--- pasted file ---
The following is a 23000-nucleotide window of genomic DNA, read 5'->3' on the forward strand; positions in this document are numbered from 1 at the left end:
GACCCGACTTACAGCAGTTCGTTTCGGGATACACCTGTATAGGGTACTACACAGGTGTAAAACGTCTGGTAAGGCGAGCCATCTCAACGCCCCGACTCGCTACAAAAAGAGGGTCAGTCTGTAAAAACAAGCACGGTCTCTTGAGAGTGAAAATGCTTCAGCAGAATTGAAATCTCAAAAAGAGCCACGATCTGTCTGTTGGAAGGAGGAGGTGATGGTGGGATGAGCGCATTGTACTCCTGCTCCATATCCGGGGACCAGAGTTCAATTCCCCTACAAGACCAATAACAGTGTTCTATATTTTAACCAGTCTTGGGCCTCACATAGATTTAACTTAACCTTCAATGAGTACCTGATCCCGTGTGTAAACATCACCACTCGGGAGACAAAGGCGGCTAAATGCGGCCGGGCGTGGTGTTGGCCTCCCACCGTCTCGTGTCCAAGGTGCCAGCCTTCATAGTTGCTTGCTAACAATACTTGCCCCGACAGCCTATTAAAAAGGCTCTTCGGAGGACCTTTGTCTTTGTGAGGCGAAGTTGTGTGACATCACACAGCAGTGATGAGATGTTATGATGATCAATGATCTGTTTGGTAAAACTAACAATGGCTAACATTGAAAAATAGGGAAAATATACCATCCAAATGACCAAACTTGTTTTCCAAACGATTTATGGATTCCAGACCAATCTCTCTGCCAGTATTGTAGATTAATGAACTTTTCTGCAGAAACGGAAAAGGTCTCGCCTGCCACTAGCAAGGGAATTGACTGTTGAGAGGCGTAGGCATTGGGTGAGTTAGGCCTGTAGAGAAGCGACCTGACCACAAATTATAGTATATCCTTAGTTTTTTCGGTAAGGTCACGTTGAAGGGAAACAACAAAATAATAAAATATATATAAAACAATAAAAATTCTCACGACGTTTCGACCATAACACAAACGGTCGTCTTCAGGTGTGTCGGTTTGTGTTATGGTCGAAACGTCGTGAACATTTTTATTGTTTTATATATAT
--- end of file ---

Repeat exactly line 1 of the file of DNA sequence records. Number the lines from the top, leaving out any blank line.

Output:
The following is a 23000-nucleotide window of genomic DNA, read 5'->3' on the forward strand; positions in this document are numbered from 1 at the left end: